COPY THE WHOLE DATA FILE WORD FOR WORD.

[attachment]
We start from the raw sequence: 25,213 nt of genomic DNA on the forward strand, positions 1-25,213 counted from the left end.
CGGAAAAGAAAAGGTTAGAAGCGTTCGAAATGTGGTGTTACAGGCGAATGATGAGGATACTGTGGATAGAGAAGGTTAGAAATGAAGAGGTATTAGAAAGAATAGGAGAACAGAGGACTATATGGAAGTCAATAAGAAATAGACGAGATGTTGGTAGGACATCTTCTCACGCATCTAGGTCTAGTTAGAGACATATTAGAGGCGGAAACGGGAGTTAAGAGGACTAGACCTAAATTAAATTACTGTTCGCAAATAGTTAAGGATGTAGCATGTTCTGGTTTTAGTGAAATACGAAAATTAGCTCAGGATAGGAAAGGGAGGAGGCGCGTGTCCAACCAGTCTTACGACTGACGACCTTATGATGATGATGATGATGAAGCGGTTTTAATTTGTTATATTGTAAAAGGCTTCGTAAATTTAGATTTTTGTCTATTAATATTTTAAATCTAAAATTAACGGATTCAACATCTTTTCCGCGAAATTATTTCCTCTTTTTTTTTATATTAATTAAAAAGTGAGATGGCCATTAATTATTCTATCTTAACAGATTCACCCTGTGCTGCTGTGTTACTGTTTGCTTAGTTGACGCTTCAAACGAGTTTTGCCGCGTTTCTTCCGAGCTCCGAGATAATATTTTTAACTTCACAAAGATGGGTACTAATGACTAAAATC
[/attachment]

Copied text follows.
We start from the raw sequence: 25,213 nt of genomic DNA on the forward strand, positions 1-25,213 counted from the left end.
CGGAAAAGAAAAGGTTAGAAGCGTTCGAAATGTGGTGTTACAGGCGAATGATGAGGATACTGTGGATAGAGAAGGTTAGAAATGAAGAGGTATTAGAAAGAATAGGAGAACAGAGGACTATATGGAAGTCAATAAGAAATAGACGAGATGTTGGTAGGACATCTTCTCACGCATCTAGGTCTAGTTAGAGACATATTAGAGGCGGAAACGGGAGTTAAGAGGACTAGACCTAAATTAAATTACTGTTCGCAAATAGTTAAGGATGTAGCATGTTCTGGTTTTAGTGAAATACGAAAATTAGCTCAGGATAGGAAAGGGAGGAGGCGCGTGTCCAACCAGTCTTACGACTGACGACCTTATGATGATGATGATGATGAAGCGGTTTTAATTTGTTATATTGTAAAAGGCTTCGTAAATTTAGATTTTTGTCTATTAATATTTTAAATCTAAAATTAACGGATTCAACATCTTTTCCGCGAAATTATTTCCTCTTTTTTTTTATATTAATTAAAAAGTGAGATGGCCATTAATTATTCTATCTTAACAGATTCACCCTGTGCTGCTGTGTTACTGTTTGCTTAGTTGACGCTTCAAACGAGTTTTGCCGCGTTTCTTCCGAGCTCCGAGATAATATTTTTAACTTCACAAAGATGGGTACTAATGACTAAAATC